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YouTrip Co-founder and CEO Caecilia Chu speaks to Jumpstart about the company’s pandemic pivot strategy
Established in 2018 as a multi-currency mobile wallet for travelers, travel fintech company YouTrip entered pandemic-paralyzed 2020 on the back of 10x growth in 2019.
Based in Singapore, Hong Kong, and Thailand, the two-year old company had already seen transactions in over 110 currencies, when all of a sudden, the COVID-19 pandemic hit.
For a traveltech company like YouTrip, the pandemic was especially bad news. The travel and tourism industry was one of the worst hit this year due to social distancing norms, travel restrictions and lockdowns.
International tourist arrivals plunged 65% in the first half of 2020, with Asia-Pacific hit the hardest. Further, the global travel and tourism industry saw pandemic-related international tourism losses five times those of the sub-prime mortgage crisis in 2009.
Faced with the possibility of being set back by months or years, or in the worst case, forced into bankruptcy like many startups around the world, YouTrip decided that it was time to shift gears.
“When we thought about our pivot at that time, we were really following where our users were, and when we found that there’s a fundamental shift in their behavior during Q1 this year, we immediately shifted focus across the company,” Co-founder and CEO of YouTrip Caecilia Chu tells Jumpstart.
YouTrip’s approach to pivoting
A pivot, in the startup world, can mean any change or strategic shift within the company. Given the breadth of this description, pivots can thus take many forms, such as changes to features, the entire product or platform, a switch to a different technology, or even a transition to a different revenue model.
At YouTrip, Chu says this took the form of a product-driven pivot based on COVID-19 era findings on changing consumer behaviors and preferences.
As a multi-currency wallet, YouTrip previously enabled travelers to benefit from the company’s competitive exchange rates when traveling abroad.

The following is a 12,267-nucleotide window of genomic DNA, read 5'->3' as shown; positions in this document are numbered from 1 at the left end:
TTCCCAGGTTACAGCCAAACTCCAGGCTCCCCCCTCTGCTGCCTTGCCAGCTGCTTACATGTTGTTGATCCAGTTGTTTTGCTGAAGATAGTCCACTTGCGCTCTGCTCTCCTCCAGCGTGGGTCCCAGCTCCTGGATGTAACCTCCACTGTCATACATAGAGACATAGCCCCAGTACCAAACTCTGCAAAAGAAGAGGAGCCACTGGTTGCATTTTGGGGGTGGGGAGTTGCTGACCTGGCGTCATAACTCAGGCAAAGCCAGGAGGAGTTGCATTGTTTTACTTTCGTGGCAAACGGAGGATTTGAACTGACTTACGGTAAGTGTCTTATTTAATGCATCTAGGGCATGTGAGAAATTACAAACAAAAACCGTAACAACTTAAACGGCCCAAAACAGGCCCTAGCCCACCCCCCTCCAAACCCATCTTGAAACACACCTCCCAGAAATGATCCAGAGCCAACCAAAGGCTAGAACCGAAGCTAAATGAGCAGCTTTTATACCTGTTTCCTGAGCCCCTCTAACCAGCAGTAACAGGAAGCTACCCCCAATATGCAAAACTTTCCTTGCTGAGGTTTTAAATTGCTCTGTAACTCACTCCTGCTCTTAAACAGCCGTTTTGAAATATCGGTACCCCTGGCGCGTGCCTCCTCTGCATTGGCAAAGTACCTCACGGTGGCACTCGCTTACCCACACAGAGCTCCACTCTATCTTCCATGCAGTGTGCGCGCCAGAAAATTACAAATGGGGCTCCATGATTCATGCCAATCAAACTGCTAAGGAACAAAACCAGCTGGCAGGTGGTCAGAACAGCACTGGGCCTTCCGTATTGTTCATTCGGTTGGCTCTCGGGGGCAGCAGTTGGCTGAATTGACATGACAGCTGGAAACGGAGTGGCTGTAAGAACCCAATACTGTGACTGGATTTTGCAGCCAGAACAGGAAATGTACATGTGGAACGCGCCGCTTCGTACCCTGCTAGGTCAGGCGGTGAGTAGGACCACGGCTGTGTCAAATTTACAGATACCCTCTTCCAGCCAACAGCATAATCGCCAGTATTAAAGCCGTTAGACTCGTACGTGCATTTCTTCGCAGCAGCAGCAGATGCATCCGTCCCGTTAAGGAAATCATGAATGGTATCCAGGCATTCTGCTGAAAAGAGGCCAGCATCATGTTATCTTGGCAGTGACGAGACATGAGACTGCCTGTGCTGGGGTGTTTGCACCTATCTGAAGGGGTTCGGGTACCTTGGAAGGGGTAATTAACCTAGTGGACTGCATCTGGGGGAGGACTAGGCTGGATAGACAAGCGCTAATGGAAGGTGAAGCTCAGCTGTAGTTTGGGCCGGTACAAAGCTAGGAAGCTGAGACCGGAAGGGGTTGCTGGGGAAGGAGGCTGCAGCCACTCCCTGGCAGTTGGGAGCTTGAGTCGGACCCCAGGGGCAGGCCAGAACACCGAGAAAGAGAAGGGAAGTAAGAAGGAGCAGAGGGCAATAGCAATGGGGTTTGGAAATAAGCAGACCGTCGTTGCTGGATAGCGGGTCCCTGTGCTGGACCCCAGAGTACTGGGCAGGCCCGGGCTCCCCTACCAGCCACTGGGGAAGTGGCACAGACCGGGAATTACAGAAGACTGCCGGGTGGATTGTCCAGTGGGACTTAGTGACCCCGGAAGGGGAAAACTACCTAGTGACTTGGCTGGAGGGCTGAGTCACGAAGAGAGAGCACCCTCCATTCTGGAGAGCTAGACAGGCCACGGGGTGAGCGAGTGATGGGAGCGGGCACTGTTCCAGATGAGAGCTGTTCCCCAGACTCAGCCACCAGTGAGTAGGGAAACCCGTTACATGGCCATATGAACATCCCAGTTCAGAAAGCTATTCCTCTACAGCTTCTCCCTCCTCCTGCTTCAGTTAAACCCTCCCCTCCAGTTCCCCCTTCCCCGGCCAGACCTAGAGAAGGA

Post-pandemic, the company’s new focus was to build a next-generation app using 3D-secure payment protection that could enable users to shop online overseas. In line with the company’s mission to enable users to shop wisely, users can avail of attractive interest rates and zero additional mark-ups or conversion fees for over 150 currencies.
“When we were thinking about [the pivot], we really moved the entire company from front to back to actually serve users and stay relevant in the meantime,” Chu says.
The greater direction of YouTrip’s pivot was rooted in its purpose as a fintech service provider. Even in the process of transitioning from a travel ewallet to overseas ecommerce, the company stuck to what Chu calls the soul of the company–making financial services accessible.
“We started with the mission to help people save money, spend more smartly, to give them more accessible financial services through technology, and I’m grateful and proud that my team has been able to continue in staying true to our mission throughout all this time,” she says.
The approach seems to have worked to the company’s advantage–YouTrip observed a substantial 300% increase in transactions this year following its pivot, as compared to the same period in the last year.
On an individual level, Chu has also hit some new milestones during this period. She was recently named one of the Top 25 Financial Technology CEOs Of Asia For 2020 as well as the Top 25 Women Leaders in Financial Technology of 2020 by the Financial Technology Report.
Pivoting under crisis
Startups pivot for various reasons–to cash in on profitable markets, accelerate growth or break through stagnancy, or even due to pressure from competition.
Some of the world’s biggest tech companies, including the likes of Instagram, Shopify, and PayPal, have pivoted to become the companies that they are today. Netflix’s infamous takedown of Blockbuster by pivoting from DVD rental to an Over-The-Top (OTT) streaming service is startup lore.
Pivoting during a crisis is not very different from the norm, Chu notes, except that timelines shrink shockingly and rapidly, requiring companies to act quickly or risk losing their relevance to users.
“Never would have I thought people would have to change their behaviors so drastically overnight. For companies doing a pivot [during COVID-19], the speed to achieve that is so much more dramatic and fast,” she says.
Data in the pivot process